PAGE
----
Japanese Bobtail
Purred: Tue Jan 3, '12 8:30am PST 
If your interested check out the Japanese Bobtail (thats me). We know a breeder right in Oregon.


little red- biscuit head
Purred: Tue Jan 3, '12 8:39am PST 
I live with Pandora and the Burms, and I am a rescue. Meowma says to mention that almost every breeder and cat show person she knows has a few rescue kitties around too so it's not like CFA people think we are undesirable. But unfortunately, most of us are somewhat 'projects', and the human has to wait and see how our purrsonality will be even with lots of love, or wait on us to 'become' whatever. I have been here since I was little and love my Meowma. Ieven get to be in the cat show too, and do well since Meowma has worked with me on a little practice judging stand. . But with people who visit the house, unless Meowma catches me and hands me to them, which I am used to from the shows, I will never approach on my own. I am just now letting Meowma's man friend who is here all the time approach and pet me without Meowma, same for Meowma's sister who I have seen many, many times.
I think it is entirely reasonable that not everyone wants to take on a pet who 'might or might not' have the type characteristics that they desire. Kittens handles by a variety of people from day one will go into a new home with the personality already apparent, without very much trauma at all. And (good) breeders do guarantee health, etc. Just as many people would not want to adopt or foster a human child from a questionable background, I don't think it's fair to expect every prospective cat-parent to get a rescue cat with the 'what-ifs' that come with them. Almost all of the people who adopted Pandora's litter also had 'plain old cats' that they love, but also had Burmese in the past, or still had an older Burm and wanted another due to their wonderfulness. And please remember--many cat shows do allow rescues to set up and hold adoption events free of charge at the shows, where the rescues have a great chance of getting a truly cat loving family. Many times I've seen several go home with exhibitors, as well. CFA also is THE biggest supporter of feline research, if you count donations from its members, and the WINN foundation is a CFA thing. These things help all cats, not just rescues. So please, if someone has decided on a purebred kitty, give them a break. They will most likely end up with moggies too before it's over with.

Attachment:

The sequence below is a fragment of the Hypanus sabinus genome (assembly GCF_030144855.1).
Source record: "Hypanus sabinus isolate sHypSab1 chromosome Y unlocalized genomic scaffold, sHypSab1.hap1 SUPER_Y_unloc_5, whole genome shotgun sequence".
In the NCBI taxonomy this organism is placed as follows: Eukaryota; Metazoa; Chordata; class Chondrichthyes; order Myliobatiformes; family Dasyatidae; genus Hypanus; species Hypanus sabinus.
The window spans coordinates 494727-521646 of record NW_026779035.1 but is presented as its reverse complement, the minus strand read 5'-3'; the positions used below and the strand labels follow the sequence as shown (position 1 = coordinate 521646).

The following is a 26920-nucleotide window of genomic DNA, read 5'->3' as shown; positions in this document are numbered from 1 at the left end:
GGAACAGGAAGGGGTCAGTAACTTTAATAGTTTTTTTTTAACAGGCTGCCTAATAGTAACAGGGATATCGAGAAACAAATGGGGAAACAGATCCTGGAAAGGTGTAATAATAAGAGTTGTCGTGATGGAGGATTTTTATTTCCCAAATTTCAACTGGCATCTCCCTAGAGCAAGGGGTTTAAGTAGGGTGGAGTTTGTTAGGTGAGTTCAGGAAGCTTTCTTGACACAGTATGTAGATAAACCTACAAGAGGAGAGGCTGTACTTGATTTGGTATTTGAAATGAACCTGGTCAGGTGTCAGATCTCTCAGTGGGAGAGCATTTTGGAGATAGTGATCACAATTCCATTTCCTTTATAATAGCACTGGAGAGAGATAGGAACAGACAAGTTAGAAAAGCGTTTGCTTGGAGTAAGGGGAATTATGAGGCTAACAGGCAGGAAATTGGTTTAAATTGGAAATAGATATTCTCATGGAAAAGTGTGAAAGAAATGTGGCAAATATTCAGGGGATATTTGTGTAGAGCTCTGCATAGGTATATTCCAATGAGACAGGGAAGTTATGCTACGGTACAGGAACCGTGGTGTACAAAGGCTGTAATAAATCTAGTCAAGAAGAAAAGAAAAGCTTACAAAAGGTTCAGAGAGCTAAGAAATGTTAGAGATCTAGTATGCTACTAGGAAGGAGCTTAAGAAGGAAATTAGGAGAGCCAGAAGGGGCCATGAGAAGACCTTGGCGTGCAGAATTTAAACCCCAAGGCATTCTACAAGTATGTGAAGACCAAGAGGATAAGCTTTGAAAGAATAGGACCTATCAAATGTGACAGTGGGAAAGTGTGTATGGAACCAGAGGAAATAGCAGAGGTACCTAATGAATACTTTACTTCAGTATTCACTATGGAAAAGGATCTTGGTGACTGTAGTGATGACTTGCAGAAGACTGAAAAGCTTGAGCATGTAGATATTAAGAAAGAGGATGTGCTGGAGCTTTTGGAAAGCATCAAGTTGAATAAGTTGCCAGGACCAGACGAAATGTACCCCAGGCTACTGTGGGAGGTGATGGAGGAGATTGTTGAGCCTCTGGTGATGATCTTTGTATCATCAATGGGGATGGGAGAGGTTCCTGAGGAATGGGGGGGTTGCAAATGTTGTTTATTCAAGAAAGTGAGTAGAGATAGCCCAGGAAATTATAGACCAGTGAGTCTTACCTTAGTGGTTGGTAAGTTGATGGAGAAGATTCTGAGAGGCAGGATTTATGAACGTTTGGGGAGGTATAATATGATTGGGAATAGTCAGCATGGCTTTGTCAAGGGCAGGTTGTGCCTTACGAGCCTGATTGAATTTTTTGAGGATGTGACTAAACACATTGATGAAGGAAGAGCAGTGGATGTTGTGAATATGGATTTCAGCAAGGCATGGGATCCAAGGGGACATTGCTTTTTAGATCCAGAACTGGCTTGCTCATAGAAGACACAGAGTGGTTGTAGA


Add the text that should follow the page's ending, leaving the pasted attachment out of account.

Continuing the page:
go getter kitter
Purred: Tue Jan 3, '12 8:41am PST 
We met Kisande and her brother this summer, and will tell you they were very cool cats and good looking too. Good choice if you just don't like brown.

KuJu Ku

Bobtails Rule!
Purred: Tue Jan 3, '12 8:43am PST 
And .. let me add Pandoras Pride had/or has some adorable kittens.. im going to steal one of them.. LOL


Japanese Bobtail
Purred: Tue Jan 3, '12 8:48am PST 
Next year Pandoras mom is bringing kittens to our show ( I hope) I plan on spoiling one for a day or two.. if she lets me.

Orange Ruffy

The Baboo Kitty- has Spoken!
Purred: Tue Jan 3, '12 9:47am PST 
Sorry, Rory, I respectfully disagree.

I believe that no one 'knows what they are getting' til they get to know an animal-and that 'purebreed' cats aren't any more likely to have certain traits than any Domestic Short hair. Except, sadly, some do come with more health issues and sometimes behavioral issues.

Can I tell you when I worked at the shelter how many purebred cats were lucky enough to wind up with us because of either congenital health issues (we didn't euthanize, so they did get 'special' homes.)

I strongly believe that Until there are None, Adopt One.

There are just too many homeless cats-including purebreds, that wind up in shelters simply because people didn't understand or want the responsibility of a living breathing creature. And some Purebreeds have certain traits that need understanding and appreciating. I happen to love Siamese cats, but many wind up in shelters because they are sold to people who simply can't deal with the endering traits of many Siamese-such as being very vocal and clingy. (and some have a predisposition to certain health issues-just as many purebreeds do-regardless of whats said about 'genetic testing' (expensive).